Review Summary: A pleasant retread of one of 2011’s best pop-punk albums.
I have always found acoustic renditions of albums to be polarizing. In many ways, hearing your favorite song stripped down to its core can be immensely satisfying. On the other hand, it can ruin the relationship that you currently have with that track, obliterating your fond associations and leaving you desiring the original. Then on top of that, you have to consider whether or not it is worth purchasing what is essentially the same album twice. So when I saw that Yellowcard released a track-for-track acoustic variation of When You’re Through Thinking, Say Yes
, I had my share of doubts. And while not all of my reservations have been put at ease, I can still safely say that this is a worthy component to stand alongside 2011’s pop-punk album of the year.
With When You’re Through Thinking, Say Yes
’ acoustic version, we get all ten songs from the original record, reworked and re-recorded to sound even more intimate. Like with any acoustic song, the vocals play a more prominent role in the mix, and here Ryan Key proves that he can handle the challenge. Songs that already had a down tempo acoustic feel, such as ‘Hang You Up’, are given an extra burst by Key’s spot-on vocals and ever-present poignancy. The faster tracks, however, are really where you will earn the most bang for your buck: ‘The Sound of You and Me’, ‘With You Around’, and ‘Soundtrack’ present us with the most innovative takes on the originals, and unlike some of the songs on this record, they vary the chords, beat, and tempo to create something completely unique. Another big plus here is how the lyrics are given an opportunity to shine. Obviously nothing has changed, but the atmosphere of the standard album doesn’t offer listeners the same emotional proximity that this does. With a simpler, slower sound comes more easily decipherable lines, and that makes this acoustic album the way to go for listeners who want something easy to relate to.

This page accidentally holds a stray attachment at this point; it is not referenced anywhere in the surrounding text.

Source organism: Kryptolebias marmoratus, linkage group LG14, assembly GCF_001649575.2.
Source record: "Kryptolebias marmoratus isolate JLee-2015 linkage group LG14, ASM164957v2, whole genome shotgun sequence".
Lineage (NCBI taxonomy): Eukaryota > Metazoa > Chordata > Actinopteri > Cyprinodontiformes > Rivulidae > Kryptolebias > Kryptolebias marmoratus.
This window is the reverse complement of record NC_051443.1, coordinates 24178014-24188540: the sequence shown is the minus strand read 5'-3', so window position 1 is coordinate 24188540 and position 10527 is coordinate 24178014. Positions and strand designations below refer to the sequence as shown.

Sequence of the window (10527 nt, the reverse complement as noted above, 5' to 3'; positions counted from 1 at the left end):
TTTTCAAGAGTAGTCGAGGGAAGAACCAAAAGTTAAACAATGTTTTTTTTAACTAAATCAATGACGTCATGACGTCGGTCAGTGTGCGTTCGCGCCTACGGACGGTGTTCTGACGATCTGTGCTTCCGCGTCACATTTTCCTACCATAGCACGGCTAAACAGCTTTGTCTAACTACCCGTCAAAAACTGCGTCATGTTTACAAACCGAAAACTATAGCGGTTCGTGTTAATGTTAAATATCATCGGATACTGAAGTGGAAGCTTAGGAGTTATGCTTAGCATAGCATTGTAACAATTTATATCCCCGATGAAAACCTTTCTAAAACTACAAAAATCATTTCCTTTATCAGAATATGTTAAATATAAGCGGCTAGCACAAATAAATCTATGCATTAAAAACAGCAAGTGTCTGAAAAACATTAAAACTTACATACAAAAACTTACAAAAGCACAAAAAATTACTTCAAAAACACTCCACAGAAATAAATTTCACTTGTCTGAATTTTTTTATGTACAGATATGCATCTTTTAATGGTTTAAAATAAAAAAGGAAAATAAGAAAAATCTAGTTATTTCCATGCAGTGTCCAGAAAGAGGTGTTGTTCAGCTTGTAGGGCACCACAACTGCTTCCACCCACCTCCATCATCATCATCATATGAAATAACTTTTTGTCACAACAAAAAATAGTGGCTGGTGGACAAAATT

The drawbacks here are pretty straightforward, and they aren’t out of the ordinary when you consider the inherent weaknesses of any strictly acoustic
album. For one, songs that were already performed acoustically, like ‘Sing For Me’, fail to bring anything new to the table. It is extremely difficult to rework a song by recording it in a nearly identical fashion, and although Yellowcard puts forth a valiant effort, they don’t come anywhere close to creating a worthwhile component to the original. Another thing that will disappoint some fans is how the acoustic strums and picking tend to be pretty uniform throughout. Even though they sound as crisp as ever, they seem to march along right on schedule without taking much time to alter the song. And that may be okay, because attempting to deviate too much can yield disastrous and unrecognizable results. But it would have been nice to see Yellowcard mix things up a little more than they did, even if it was just for the sake of creating a sense of novelty to distinguish this album from the other acoustic remakes out there.
That isn’t to say that this is just another acoustic album
though, because it is definitely so much more. If nothing else, the quality of the songwriting puts this on a higher level than the majority of Yellowcard’s peers. Then, once you factor in the transparent chemistry between band members and the amazing production they get from Neal Avron, you have yourself a thoroughly enjoyable and pleasantly relaxing acoustic album. So put this record on and kick back, and when you’re through listening…listen again!